The numbers have implications, good and bad, for the city.
The bad news is Minneapolis will likely lose political clout as population gains in the “exurbs” give those people more representation at the cost of the city.
The good news is that the city’s rapid population loss in the 1960s and 1970s has all but stopped, and recent trends suggest that Minneapolis may get a population boost from retired couples wanting to move back into the metro core, said State Demographer Tom Gillaspy.
“My guess is there’s going to be increased pressure to move back to the center,” Gillaspy said. “That doesn’t necessarily mean Minneapolis and St. Paul, but for some people it will.”
City and state officials have spent the last couple weeks digging through the numbers in order to provide officials the data they need to re-draw political boundaries.
They’re also beginning to examine the data in order to better understand communities and the services they need.
“It affects all kinds of things the city does — how we assign city resources, how different districts are organized, where the needs are,” said Jeff Schneider, manager of special projects and research for the city of Minneapolis.
Minneapolis and its future
The 1950 U.S. Census pegged the Minneapolis population at 522,000. In the decades that followed, residents migrated to the suburbs. The city lost 50,000 people, on average, in the each of the following three decades and the population dropped to 371,000 in 1980.
The population has mostly stagnated since then, and Minneapolis now has 382,578 residents.
“If you went back to the ’80s and early ’90s and said this would happen, there would have been a lot of people really happy,” Gillaspy said of zero population growth in the city.
In fact, Gillaspy said, heavy population declines have ended in Minneapolis and now moved to the “inner-ring suburbs,” — those closest to Minneapolis and St. Paul.
Gillaspy said he expects the Twin Cities will be part of an overall national trend once housing and job markets improve. That is, suburban empty nesters will move inward in search of better access to services, lower maintenance and nearby health care. They won’t be concerned with the quality of schools because their children will be grown up.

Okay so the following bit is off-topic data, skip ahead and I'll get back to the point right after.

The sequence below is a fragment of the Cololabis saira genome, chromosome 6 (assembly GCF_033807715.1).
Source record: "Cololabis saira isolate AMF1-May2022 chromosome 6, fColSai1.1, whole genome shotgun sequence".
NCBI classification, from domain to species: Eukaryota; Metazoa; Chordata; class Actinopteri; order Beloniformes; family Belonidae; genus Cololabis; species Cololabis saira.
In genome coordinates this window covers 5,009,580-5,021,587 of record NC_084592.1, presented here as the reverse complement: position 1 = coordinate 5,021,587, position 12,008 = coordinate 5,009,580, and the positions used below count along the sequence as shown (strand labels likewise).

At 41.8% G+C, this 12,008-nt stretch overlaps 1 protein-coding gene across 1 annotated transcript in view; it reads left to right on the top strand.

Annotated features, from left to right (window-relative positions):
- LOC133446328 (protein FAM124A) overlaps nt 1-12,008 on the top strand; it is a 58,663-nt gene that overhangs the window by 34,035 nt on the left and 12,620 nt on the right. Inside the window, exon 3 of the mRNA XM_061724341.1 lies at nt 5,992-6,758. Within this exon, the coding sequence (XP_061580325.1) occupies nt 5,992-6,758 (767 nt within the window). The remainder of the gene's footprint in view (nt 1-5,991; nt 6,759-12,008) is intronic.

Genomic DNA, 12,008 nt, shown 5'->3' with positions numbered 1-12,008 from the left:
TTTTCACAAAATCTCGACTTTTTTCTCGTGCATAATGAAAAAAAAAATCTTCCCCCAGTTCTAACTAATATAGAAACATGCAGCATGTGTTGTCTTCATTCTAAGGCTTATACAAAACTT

He said that will mean migration back to the city and inner-ring suburbs, but not continued outward expansion, as has been the trend.
A changing political landscape
Depending on how you look at it, Minneapolis has 10-and-a-half state representatives and five state senators.
When the Minnesota Legislature re-draws political boundaries, Minnesota will still have 134 state representatives and 67 senators. Minneapolis, however, is unlikely to maintain the size of its delegation.
For example: Based on Census results, Joe Mullery’s House District 58A in North Minneapolis should have about 39,500 residents, but it is currently only home to 32,900 residents.
Gillaspy said that could mean less Minneapolis legislators, or that residents will have to share legislators with neighboring suburbs.
“The inner cities and inner-ring suburbs will lose legislative representation, relatively,” he said. “Rural Minnesota will also lose representation, and we’ll have an increasingly suburban Legislature. What exactly that looks like we don’t know. It’s what the Legislature comes up with.”
The last several redistricting attempts by the Legislature have wound up in the courts because the Legislature’s maps were challenged.
The Minneapolis City Council, on the other hand, hopes its redistricting process will not have to be decided by judges as it did after the 2000 Census.
Previously, a panel of residents appointed by City Council members and political parties re-drew City Council wards following Census results. That included Republicans and Independents but not the Green Party, even though the city had two Green City Council members.
The City Council last year gave redistricting power instead to the Minneapolis Charter Commission, a group of people appointed to their posts by the chief judge of Hennepin County.
The chairman of that commission, Barry Clegg, said the commission will draft a map of new City Council wards once it gets detailed data from the city. The city is in the process of analyzing data that tells them how many people are living in each of the 13 wards.
“No one gets excited about this until there’s a draft map that they can look at, and then everybody can get excited about it,” he said.
That’s because the map could have political implications. It could change boundaries that put a current City Council member in the same ward as another City Council member.
Clegg said there are some basic guidelines for the Charter Commission. The 13 wards must have populations within 5 percent of 29,400 people. The wards can’t be twice as long as they are wide. They can’t break in half a minority population so as to divide their power to elect a minority candidate.
Beyond that, it’s up to the commissioners to judge where the lines are drawn.
“We try to keep logical boundaries, like to the river or the freeway,” Clegg said. “We try and keep constituencies of interest together to the extend that that’s possible.”
Schneider said city staff does not yet what parts of the city have increased and which have decreased in population. Gillaspy said North Minneapolis suffered through lots of housing issues and foreclosures in the 2000s, so it might have the biggest population declines.
The Legislature is required to complete its redistricting by mid-February, and once it is done the city has 60 days to finish its own re-drawing of district boundaries.
Reach Nick Halter at firstname.lastname@example.org.